Tikalsky v. Friedman

Decision Date23 May 2019
Docket NumberNo. 2017AP170,2017AP170
Citation928 N.W.2d 502,386 Wis.2d 757,2019 WI 56
Parties J. Steven TIKALSKY, Plaintiff-Appellant, v. Susan FRIEDMAN a/k/a Susan Tikalsky, James Tikalsky and Amended and Restated Donald and Betty Lou Tikalsky Revocable Trust, Defendants, Terry Stevens, Defendant-Respondent-Petitioner.
CourtWisconsin Supreme Court

For the defendant-respondent-petitioner, there were briefs filed by Dean P. Laing, and O’Neil, Cannon, Hollman, DeJong & Laing S.C., Milwaukee. There was an oral argument by Dean P. Laing.

For the plaintiff-appellant, there was a brief filed by Mark J. Mingo and Mingo Yankala, S.C., Milwaukee; with whom on the brief was Thomas C. Armstrong and Cabaniss Law, Milwaukee. There was an oral argument by Mark J. Mingo.


¶1 In a vigorous dispute over the distribution of Donald and Betty Lou Tikalsky's estate, J. Steven Tikalsky sued his sister, Terry Stevens, to obtain part of the inheritance she received from their parents. His Complaint contains a count labeled "constructive trust," which he deployed against his sister as a cause of action. Terry Stevens asks us whether a "constructive trust" may play that role, and whether it may be used against those who have engaged in no inequitable behavior. We hold that a constructive trust is a remedy, not a cause of action. We also hold that, under the proper circumstances, a constructive trust may be imposed on property in the possession of one who is wholly innocent of any inequitable conduct. But because the Complaint in this case does not state a cause of action against Terry Stevens, nor assert any other grounds upon which a constructive trust could be imposed, the circuit court properly dismissed her from the case with prejudice. We reverse the court of appeals' decision reversing the circuit court.1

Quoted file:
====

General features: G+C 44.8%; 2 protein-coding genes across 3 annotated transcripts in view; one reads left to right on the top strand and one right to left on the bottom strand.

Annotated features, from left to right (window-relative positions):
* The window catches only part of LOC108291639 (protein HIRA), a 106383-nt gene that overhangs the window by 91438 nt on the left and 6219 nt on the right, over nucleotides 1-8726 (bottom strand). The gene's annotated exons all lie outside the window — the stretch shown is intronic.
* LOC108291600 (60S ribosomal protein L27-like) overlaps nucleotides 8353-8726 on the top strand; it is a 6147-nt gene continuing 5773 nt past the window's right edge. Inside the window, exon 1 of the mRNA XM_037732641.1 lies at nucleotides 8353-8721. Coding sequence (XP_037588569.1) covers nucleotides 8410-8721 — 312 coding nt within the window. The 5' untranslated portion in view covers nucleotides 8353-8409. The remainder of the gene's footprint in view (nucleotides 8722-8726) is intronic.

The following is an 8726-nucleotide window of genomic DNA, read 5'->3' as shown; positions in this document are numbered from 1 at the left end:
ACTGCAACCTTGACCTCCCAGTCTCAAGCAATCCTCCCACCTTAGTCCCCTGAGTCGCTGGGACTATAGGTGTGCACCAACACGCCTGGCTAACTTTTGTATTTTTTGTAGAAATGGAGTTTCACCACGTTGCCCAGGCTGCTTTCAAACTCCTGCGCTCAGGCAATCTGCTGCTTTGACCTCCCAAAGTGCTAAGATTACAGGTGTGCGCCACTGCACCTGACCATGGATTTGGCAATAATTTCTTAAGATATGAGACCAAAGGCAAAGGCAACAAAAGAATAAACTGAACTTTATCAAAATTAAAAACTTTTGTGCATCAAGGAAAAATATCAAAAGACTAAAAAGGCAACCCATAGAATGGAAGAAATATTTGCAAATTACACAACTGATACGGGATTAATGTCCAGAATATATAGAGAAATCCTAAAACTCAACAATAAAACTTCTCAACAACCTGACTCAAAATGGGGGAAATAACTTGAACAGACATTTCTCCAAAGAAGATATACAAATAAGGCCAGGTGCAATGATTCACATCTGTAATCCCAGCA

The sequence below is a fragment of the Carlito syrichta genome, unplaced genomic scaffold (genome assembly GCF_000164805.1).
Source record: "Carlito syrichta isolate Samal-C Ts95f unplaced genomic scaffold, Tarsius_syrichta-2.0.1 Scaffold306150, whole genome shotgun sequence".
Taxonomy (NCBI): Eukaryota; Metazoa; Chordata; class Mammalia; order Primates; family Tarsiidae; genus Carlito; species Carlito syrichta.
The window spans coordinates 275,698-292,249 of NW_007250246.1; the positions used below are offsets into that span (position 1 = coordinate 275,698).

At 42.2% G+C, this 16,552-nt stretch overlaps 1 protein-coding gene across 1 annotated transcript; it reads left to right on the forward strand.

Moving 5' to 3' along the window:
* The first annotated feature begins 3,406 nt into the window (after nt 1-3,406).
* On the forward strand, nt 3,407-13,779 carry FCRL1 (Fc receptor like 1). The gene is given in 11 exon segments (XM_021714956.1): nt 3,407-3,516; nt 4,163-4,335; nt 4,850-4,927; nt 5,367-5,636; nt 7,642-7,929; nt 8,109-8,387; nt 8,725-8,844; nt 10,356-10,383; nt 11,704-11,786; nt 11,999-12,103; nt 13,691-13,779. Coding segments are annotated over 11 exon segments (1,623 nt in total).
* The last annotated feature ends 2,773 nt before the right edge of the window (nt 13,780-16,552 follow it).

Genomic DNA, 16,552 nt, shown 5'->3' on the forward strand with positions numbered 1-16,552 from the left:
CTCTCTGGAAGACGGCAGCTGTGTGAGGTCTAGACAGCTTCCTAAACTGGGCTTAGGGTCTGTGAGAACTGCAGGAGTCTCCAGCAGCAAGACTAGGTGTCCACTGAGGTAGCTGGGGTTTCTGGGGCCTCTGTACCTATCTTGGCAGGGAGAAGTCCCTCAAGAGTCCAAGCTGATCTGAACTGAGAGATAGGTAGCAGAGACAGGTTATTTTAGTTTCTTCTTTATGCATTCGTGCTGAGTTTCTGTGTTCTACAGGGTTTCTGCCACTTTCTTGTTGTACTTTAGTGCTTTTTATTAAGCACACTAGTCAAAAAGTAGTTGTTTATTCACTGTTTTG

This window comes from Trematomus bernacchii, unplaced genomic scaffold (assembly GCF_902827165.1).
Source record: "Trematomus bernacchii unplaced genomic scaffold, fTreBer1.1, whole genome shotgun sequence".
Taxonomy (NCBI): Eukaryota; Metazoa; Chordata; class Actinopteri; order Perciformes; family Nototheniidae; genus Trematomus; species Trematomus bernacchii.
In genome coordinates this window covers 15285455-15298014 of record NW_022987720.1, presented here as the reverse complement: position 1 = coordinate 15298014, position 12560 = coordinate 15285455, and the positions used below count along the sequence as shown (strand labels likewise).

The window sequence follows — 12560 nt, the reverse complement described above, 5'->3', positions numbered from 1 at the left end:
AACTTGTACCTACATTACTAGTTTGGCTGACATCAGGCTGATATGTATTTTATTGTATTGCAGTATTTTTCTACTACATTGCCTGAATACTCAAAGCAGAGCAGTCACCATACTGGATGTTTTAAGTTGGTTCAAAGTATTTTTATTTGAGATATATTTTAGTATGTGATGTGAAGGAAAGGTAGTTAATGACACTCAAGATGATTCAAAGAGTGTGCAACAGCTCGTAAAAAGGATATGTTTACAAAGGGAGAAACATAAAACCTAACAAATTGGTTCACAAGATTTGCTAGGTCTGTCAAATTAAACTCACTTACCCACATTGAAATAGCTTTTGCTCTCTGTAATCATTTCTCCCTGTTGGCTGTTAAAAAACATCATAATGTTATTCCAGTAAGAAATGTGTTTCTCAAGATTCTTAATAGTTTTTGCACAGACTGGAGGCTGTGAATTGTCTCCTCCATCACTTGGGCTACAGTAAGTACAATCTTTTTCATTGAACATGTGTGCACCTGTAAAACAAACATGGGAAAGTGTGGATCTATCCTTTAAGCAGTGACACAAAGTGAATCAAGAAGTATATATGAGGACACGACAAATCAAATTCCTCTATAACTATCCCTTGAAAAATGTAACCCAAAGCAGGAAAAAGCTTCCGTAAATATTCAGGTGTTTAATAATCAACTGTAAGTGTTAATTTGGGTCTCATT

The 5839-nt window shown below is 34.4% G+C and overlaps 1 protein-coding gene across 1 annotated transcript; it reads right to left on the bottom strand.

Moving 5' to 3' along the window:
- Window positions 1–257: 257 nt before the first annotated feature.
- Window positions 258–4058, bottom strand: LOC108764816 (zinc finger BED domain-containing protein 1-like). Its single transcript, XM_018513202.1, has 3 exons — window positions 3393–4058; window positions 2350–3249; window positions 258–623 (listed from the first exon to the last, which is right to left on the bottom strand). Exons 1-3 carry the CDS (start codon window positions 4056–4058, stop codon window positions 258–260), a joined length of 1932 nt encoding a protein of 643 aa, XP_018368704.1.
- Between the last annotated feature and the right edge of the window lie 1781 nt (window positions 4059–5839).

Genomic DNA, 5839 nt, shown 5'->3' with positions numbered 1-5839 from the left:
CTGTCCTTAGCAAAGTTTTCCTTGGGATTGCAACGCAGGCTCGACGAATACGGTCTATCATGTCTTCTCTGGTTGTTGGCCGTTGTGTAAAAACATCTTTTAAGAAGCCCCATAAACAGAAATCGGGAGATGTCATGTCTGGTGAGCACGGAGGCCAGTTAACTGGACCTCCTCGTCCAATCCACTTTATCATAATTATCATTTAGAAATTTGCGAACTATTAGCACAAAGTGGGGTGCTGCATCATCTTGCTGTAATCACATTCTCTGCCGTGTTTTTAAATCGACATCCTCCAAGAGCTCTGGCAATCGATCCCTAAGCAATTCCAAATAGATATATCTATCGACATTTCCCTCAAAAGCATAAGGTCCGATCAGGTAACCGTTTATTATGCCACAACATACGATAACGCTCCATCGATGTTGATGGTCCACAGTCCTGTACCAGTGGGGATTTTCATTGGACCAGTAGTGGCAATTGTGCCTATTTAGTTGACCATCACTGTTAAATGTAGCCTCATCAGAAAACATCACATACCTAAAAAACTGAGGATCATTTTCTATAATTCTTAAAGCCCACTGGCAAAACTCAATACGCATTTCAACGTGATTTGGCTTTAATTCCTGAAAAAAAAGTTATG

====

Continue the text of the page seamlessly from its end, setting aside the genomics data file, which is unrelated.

¶2 Donald and Betty Lou Tikalsky (jointly, the "Tikalskys," and individually, "Mr. Tikalsky" and "Mrs. Tikalsky," respectively) jointly developed an estate plan that included the "Donald J. Tikalsky and Betty Lou Tikalsky Revocable Trust dated January 15, 1999" (the "1999 Trust"), as well as two associated wills (the "Wills"). The 1999 Trust and Wills provided that, when the Tikalskys had both passed, the bulk of their estate would be divided equally between their four children: J. Steven Tikalsky ("Steven"); Susan Friedman ("Susan"); Terry Stevens ("Terry"); and James Tikalsky ("James").2

¶3 A few years after execution of the 1999 Trust and Wills, the relationship between Steven and his parents started deteriorating. Eventually, they became estranged. A succession of amendments to the estate planning documents followed. In 2007, the Tikalskys executed the "Donald J. Tikalsky and Betty Lou Tikalsky Revocable Trust" (the "2007 Trust") as a replacement for the 1999 Trust.3 Unbeknownst to Steven, the 2007 Trust provided that "J. Steven Tikalsky and his children are intentionally left out of this bequest or any bequest under this document." The Tikalskys amended the 2007 Trust in 2008; the amendment provided that "[i]t is the intent of Donald J. Tikalsky and Betty Lou Tikalsky that J. Steven Tikalsky be eliminated completely from this Trust or any Wills or the estate of the parties."4 The Tikalskys amended and restated the 2007 Trust the final time in April of 2009. Mr. Tikalsky died approximately five months later, at which time Steven first learned that his parents had disinherited him and his family. Mrs. Tikalsky died in 2014, five years after her husband.